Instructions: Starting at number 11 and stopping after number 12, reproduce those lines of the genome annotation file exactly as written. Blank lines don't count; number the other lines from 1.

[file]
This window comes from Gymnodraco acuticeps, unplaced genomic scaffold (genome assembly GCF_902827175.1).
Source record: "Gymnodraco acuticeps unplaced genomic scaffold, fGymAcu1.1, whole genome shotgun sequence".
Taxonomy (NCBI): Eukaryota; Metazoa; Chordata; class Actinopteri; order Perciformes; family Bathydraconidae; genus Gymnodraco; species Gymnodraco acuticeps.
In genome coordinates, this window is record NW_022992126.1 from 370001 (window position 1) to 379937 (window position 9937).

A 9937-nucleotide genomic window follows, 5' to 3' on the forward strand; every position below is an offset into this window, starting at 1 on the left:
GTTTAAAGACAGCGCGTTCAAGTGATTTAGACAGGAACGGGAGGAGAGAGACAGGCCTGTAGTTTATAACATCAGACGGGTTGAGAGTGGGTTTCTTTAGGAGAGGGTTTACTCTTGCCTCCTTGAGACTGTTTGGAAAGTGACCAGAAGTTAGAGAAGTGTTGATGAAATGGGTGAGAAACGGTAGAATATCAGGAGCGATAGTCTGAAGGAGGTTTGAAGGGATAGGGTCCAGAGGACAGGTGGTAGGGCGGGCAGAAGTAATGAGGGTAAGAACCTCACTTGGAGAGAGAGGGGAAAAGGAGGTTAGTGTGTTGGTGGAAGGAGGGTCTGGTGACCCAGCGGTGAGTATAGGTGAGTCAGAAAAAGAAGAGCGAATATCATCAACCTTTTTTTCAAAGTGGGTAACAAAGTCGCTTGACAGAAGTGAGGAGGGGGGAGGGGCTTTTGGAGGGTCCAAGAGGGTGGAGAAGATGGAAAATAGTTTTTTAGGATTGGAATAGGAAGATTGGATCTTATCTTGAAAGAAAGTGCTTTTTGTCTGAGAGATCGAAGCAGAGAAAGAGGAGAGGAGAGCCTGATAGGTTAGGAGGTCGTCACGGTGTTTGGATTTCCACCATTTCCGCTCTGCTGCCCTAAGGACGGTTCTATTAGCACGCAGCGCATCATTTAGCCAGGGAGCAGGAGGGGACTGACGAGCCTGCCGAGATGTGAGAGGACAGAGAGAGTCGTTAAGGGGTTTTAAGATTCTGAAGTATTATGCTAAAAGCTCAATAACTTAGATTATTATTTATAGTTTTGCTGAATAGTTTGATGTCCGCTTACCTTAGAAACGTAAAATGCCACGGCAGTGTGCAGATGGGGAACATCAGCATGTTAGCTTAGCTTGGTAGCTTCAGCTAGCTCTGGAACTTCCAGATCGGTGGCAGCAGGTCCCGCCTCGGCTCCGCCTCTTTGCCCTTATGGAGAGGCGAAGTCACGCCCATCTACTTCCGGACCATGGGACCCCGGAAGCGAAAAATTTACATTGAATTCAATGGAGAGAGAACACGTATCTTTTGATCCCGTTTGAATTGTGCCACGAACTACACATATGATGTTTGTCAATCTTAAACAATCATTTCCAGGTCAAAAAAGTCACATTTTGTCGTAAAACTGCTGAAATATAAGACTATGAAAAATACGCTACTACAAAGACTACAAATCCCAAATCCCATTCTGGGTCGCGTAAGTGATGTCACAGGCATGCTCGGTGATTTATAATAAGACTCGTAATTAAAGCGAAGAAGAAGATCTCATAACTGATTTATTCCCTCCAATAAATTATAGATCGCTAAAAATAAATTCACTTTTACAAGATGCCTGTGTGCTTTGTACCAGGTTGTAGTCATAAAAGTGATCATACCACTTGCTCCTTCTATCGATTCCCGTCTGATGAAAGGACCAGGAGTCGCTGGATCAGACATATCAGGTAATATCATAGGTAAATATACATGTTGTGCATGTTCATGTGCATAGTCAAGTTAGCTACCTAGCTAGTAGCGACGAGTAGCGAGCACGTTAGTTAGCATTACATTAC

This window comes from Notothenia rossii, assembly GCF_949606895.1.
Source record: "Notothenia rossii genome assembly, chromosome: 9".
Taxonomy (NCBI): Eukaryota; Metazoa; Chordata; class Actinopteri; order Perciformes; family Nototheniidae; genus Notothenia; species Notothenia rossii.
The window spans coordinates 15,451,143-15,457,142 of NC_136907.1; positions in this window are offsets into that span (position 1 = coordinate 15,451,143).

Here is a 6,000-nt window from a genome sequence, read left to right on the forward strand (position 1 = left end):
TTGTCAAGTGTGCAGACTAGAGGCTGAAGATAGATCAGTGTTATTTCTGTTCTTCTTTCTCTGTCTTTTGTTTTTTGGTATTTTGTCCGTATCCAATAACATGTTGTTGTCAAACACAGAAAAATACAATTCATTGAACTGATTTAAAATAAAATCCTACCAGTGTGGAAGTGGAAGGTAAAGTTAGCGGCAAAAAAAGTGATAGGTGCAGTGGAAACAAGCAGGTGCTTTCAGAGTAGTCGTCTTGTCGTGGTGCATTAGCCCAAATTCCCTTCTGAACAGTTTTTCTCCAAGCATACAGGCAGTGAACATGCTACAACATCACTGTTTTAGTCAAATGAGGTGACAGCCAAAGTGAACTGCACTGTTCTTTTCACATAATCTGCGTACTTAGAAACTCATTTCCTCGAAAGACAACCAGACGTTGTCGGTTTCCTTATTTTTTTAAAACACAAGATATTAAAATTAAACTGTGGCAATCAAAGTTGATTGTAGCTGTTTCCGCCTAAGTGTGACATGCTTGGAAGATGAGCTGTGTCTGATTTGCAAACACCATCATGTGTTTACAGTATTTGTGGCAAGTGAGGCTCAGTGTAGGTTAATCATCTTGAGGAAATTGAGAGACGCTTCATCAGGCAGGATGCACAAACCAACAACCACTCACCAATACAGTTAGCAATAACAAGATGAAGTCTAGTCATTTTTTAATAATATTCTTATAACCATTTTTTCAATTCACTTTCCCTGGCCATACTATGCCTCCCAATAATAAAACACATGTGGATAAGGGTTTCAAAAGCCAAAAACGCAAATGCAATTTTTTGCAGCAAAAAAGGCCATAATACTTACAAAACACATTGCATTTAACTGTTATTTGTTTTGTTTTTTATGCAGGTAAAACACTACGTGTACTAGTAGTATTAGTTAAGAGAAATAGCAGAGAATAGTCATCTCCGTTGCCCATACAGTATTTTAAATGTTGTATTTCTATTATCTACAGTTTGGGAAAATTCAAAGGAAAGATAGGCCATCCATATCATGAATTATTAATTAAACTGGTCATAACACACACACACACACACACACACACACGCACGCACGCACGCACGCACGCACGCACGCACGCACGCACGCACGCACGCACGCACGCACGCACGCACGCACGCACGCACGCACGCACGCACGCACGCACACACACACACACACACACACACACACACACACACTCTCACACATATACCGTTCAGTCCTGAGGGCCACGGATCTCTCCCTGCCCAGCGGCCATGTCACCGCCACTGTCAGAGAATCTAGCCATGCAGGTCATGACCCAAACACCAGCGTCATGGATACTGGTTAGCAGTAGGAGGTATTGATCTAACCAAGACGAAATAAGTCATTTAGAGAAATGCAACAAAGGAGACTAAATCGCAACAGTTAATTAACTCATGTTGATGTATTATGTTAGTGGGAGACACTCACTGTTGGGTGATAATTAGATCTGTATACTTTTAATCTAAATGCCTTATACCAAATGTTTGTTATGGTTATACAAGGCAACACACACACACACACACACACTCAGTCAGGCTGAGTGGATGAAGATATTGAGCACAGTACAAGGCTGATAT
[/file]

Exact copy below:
Here is a 6,000-nt window from a genome sequence, read left to right on the forward strand (position 1 = left end):
TTGTCAAGTGTGCAGACTAGAGGCTGAAGATAGATCAGTGTTATTTCTGTTCTTCTTTCTCTGTCTTTTGTTTTTTGGTATTTTGTCCGTATCCAATAACATGTTGTTGTCAAACACAGAAAAATACAATTCATTGAACTGATTTAAAATAAAATCCTACCAGTGTGGAAGTGGAAGGTAAAGTTAGCGGCAAAAAAAGTGATAGGTGCAGTGGAAACAAGCAGGTGCTTTCAGAGTAGTCGTCTTGTCGTGGTGCATTAGCCCAAATTCCCTTCTGAACAGTTTTTCTCCAAGCATACAGGCAGTGAACATGCTACAACATCACTGTTTTAGTCAAATGAGGTGACAGCCAAAGTGAACTGCACTGTTCTTTTCACATAATCTGCGTACTTAGAAACTCATTTCCTCGAAAGACAACCAGACGTTGTCGGTTTCCTTATTTTTTTAAAACACAAGATATTAAAATTAAACTGTGGCAATCAAAGTTGATTGTAGCTGTTTCCGCCTAAGTGTGACATGCTTGGAAGATGAGCTGTGTCTGATTTGCAAACACCATCATGTGTTTACAGTATTTGTGGCAAGTGAGGCTCAGTGTAGGTTAATCATCTTGAGGAAATTGAGAGACGCTTCATCAGGCAGGATGCACAAACCAACAACCACTCACCAATACAGTTAGCAATAACAAGATGAAGTCTAGTCATTTTTTAATAATATTCTTATAACCATTTTTTCAATTCACTTTCCCTGGCCATACTATGCCTCCCAATAATAAAACACATGTGGATAAGGGTTTCAAAAGCCAAAAACGCAAATGCAATTTTTTGCAGCAAAAAAGGCCATAATACTTACAAAACACATTGCATTTAACTGTTATTTGTTTTGTTTTTTATGCAGGTAAAACACTACGTGTACTAGTAGTATTAGTTAAGAGAAATAGCAGAGAATAGTCATCTCCGTTGCCCATACAGTATTTTAAATGTTGTATTTCTATTATCTACAGTTTGGGAAAATTCAAAGGAAAGATAGGCCATCCATATCATGAATTATTAATTAAACTGGTCATAACACACACACACACACACACACACACACGCACGCACGCACGCACGCACGCACGCACGCACGCACGCACGCACGCACGCACGCACGCACGCACGCACGCACGCACGCACGCACGCACGCACGCACGCACACACACACACACACACACACACACACACACACACTCTCACACATATACCGTTCAGTCCTGAGGGCCACGGATCTCTCCCTGCCCAGCGGCCATGTCACCGCCACTGTCAGAGAATCTAGCCATGCAGGTCATGACCCAAACACCAGCGTCATGGATACTGGTTAGCAGTAGGAGGTATTGATCTAACCAAGACGAAATAAGTCATTTAGAGAAATGCAACAAAGGAGACTAAATCGCAACAGTTAATTAACTCATGTTGATGTATTATGTTAGTGGGAGACACTCACTGTTGGGTGATAATTAGATCTGTATACTTTTAATCTAAATGCCTTATACCAAATGTTTGTTATGGTTATACAAGGCAACACACACACACACACACACACTCAGTCAGGCTGAGTGGATGAAGATATTGAGCACAGTACAAGGCTGATAT